As I promised a few months ago, “Challenges of a Disabled Mum” is back – though it has to be said that my biggest challenge at the moment is simply finding the time to blog and develop the many ideas that I have! My five month old baby boy, Niall, is a full time job and by the time he settles at night, I’m absolutely exhausted!
However, I wanted to tell you a little story about my eldest son, Jack, who is now six. Recently, my hubby suddenly told me, “You do realise that Jack refers to your disability as terrible palsy?!” I roared with laughter as I honestly hadn’t picked up on it – Jack had obviously tried to keep it a secret from me! The next day, I decided to ask Jack what disability he thought I had. With a cheeky grin, he revealed his nick name for what is Cerebral Palsy. I didn’t want to chastise him at all as I knew he was being playful and didn’t mean any harm and in all honesty, I thought it a very clever play on words for a six year old.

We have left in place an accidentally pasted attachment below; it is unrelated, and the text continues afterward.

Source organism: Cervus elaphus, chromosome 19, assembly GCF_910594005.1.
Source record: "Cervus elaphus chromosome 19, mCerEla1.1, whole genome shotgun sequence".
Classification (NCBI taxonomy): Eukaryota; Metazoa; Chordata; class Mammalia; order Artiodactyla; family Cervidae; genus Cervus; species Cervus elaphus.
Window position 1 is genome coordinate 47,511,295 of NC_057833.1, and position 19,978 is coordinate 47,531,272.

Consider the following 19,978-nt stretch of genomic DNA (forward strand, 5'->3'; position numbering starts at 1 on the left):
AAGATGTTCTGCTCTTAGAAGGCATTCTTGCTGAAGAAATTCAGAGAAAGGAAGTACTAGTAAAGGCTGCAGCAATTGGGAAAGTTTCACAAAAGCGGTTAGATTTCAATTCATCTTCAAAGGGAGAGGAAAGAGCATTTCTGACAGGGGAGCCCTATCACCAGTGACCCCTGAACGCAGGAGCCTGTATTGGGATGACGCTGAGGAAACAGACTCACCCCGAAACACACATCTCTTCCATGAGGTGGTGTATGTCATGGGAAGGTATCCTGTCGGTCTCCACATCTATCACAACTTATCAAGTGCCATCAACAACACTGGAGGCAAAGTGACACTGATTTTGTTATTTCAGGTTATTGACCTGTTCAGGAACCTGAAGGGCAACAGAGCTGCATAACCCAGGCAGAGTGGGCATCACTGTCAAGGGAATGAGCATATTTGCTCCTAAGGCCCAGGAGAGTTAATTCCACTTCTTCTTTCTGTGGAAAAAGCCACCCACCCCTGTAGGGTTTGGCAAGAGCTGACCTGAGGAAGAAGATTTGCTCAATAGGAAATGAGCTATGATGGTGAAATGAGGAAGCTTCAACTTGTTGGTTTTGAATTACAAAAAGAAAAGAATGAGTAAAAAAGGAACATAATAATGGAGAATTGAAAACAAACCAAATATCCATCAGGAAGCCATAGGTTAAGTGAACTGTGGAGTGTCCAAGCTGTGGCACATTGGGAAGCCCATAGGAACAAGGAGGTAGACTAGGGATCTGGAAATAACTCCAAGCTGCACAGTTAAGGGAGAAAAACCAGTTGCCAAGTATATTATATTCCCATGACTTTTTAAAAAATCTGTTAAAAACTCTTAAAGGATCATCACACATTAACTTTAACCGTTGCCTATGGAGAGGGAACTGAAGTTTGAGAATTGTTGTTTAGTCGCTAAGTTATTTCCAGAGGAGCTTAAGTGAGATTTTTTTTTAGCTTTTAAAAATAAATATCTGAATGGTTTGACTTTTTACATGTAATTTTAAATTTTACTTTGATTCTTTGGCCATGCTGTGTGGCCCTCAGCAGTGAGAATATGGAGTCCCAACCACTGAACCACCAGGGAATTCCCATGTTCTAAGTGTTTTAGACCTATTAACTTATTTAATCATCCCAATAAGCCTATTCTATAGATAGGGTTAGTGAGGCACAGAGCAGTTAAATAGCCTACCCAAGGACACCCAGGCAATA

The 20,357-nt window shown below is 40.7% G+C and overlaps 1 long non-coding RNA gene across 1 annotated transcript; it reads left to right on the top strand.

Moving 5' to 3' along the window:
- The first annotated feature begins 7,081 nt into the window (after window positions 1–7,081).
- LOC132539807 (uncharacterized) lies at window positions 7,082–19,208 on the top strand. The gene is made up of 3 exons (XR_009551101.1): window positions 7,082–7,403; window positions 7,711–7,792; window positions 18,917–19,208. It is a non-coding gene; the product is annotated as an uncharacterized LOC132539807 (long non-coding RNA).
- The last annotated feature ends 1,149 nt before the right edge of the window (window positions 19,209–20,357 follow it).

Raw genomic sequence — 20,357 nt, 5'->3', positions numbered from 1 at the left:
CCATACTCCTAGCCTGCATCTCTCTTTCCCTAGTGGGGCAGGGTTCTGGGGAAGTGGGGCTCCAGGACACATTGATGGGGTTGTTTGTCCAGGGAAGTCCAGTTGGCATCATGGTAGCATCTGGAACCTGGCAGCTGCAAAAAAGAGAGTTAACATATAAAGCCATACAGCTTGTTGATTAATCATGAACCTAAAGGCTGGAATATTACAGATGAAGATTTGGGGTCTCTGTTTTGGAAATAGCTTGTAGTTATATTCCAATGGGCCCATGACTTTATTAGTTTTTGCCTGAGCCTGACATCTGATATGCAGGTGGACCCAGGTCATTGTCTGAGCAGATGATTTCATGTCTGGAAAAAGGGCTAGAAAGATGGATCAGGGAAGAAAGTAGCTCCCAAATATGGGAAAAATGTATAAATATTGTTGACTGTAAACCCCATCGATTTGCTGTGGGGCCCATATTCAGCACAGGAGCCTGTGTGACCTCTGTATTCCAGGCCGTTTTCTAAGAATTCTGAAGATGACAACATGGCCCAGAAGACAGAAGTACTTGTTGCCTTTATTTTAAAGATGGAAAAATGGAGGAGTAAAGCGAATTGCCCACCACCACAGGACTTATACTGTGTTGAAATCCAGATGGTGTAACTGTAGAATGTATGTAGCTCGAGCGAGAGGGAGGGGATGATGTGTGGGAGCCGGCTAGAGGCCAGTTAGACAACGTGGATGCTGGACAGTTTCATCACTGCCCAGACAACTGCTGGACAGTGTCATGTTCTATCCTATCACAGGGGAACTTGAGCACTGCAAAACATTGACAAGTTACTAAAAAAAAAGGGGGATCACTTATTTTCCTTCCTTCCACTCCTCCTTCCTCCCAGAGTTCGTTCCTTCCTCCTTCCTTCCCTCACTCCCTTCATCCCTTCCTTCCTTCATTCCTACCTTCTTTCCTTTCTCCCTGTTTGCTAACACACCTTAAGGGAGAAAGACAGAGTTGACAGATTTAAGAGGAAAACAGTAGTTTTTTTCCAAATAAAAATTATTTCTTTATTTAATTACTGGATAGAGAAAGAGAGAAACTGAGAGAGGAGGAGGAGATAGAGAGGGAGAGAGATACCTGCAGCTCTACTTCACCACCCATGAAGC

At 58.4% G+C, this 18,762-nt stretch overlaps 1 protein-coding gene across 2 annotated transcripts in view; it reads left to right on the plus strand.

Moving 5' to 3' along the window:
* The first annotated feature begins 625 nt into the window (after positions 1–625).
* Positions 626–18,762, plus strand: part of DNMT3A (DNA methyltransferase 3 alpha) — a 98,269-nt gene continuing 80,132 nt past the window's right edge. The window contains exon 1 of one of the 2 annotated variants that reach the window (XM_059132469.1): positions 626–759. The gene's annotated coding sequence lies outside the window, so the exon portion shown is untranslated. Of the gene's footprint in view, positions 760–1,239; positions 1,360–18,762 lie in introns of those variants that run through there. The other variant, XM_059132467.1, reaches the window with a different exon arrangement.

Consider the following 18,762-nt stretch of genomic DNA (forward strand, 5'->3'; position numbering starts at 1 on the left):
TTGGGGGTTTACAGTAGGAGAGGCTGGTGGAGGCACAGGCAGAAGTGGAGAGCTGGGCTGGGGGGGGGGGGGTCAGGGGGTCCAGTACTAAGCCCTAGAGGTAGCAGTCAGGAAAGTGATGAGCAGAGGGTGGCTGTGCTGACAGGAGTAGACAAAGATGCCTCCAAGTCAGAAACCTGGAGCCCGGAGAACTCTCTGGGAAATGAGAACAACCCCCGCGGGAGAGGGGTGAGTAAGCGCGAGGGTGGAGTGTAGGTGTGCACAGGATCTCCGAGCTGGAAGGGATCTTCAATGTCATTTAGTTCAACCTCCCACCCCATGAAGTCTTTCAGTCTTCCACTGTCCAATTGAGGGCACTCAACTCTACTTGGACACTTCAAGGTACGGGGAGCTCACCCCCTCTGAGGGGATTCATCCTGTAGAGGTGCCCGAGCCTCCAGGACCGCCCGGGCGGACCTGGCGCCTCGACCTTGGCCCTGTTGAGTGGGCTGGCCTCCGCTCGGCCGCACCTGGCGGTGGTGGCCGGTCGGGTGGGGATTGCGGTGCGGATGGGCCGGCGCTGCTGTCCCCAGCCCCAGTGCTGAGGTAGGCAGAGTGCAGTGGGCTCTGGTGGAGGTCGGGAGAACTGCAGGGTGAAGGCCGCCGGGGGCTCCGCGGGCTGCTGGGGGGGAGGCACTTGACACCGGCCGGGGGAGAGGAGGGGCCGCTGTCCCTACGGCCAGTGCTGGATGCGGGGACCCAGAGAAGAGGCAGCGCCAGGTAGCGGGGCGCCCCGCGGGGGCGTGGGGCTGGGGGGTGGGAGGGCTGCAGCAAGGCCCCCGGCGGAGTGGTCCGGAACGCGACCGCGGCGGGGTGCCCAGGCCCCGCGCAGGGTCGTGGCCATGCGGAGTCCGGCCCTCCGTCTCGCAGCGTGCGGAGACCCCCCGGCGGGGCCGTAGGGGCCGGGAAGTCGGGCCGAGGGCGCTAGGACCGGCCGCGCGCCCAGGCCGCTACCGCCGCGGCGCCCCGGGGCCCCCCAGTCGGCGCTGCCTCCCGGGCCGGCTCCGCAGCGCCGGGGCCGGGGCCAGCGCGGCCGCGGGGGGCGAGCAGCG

However, I want him to grow up understanding and embracing disability and the Social Model. As I have done in the past, I took the opportunity to explain to him that although my disability makes some things difficult, it also makes me who I am as a person. As a child, I think at the moment he tends to pick up on the things that I can’t do more so than appreciating the many things that I can do but I think this is why I’m so passionate about the talks I do in schools. Disability needs to be talked about more, both at home and in school, so that children don’t always see disability as negative. I’ve always been open and honest with Jack and will be with Niall, to ensure that their questions are answered in ways that are age appropriate and pave the way for them to advocate the Social Model.
If you’re a parent or a teacher and would like more information about my Disability Talks in schools, please get in touch.